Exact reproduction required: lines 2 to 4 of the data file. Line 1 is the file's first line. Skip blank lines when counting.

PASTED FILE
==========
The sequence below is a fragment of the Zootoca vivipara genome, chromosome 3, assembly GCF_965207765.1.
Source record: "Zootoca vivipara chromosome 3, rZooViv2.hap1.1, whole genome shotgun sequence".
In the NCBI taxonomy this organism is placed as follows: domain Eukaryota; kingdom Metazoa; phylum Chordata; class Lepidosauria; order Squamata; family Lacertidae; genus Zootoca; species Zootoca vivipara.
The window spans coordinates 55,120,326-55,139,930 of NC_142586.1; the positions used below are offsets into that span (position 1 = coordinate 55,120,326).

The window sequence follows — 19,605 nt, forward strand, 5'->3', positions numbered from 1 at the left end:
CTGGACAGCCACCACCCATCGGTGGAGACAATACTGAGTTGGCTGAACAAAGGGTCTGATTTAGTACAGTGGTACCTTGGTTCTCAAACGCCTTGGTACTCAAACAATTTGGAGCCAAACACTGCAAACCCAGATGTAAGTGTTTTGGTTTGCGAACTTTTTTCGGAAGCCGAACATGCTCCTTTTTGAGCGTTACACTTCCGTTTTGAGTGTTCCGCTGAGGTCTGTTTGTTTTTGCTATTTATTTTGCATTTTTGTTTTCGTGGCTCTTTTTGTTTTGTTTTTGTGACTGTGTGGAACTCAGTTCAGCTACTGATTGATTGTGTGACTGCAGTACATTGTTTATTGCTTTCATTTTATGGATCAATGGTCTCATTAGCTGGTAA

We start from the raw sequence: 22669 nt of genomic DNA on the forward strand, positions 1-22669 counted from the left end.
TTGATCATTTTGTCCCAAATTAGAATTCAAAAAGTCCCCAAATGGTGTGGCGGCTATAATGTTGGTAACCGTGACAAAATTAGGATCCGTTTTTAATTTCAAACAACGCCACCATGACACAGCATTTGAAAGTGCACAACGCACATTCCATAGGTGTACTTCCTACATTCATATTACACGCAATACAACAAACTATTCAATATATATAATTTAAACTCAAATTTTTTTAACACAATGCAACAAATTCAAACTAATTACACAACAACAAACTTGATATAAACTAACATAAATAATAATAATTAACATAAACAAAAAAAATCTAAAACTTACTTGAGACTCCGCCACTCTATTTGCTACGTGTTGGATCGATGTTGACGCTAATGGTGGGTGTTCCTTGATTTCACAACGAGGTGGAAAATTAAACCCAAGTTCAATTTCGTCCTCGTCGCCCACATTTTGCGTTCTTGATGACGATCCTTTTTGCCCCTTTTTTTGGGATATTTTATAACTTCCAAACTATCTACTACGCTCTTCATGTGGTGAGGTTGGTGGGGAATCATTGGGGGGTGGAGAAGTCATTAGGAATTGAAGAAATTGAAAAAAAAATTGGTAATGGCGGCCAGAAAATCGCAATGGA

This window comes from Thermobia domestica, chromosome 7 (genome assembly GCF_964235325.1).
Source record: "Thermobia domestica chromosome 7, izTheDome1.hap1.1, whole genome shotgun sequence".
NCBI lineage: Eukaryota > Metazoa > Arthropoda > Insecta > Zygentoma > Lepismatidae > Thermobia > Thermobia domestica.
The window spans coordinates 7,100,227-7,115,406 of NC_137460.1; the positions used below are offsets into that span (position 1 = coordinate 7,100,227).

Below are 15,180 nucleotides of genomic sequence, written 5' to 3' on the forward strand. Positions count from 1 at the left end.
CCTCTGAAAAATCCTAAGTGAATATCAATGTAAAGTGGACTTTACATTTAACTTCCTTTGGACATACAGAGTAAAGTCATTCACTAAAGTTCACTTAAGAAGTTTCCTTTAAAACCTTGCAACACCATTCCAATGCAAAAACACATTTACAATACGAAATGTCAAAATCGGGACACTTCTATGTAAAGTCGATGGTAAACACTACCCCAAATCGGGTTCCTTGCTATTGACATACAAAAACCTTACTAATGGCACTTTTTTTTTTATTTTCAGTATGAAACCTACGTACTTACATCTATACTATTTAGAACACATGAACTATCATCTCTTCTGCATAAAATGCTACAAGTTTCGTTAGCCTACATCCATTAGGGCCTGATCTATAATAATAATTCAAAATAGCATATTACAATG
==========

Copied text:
Source record: "Zootoca vivipara chromosome 3, rZooViv2.hap1.1, whole genome shotgun sequence".
In the NCBI taxonomy this organism is placed as follows: domain Eukaryota; kingdom Metazoa; phylum Chordata; class Lepidosauria; order Squamata; family Lacertidae; genus Zootoca; species Zootoca vivipara.
The window spans coordinates 55,120,326-55,139,930 of NC_142586.1; the positions used below are offsets into that span (position 1 = coordinate 55,120,326).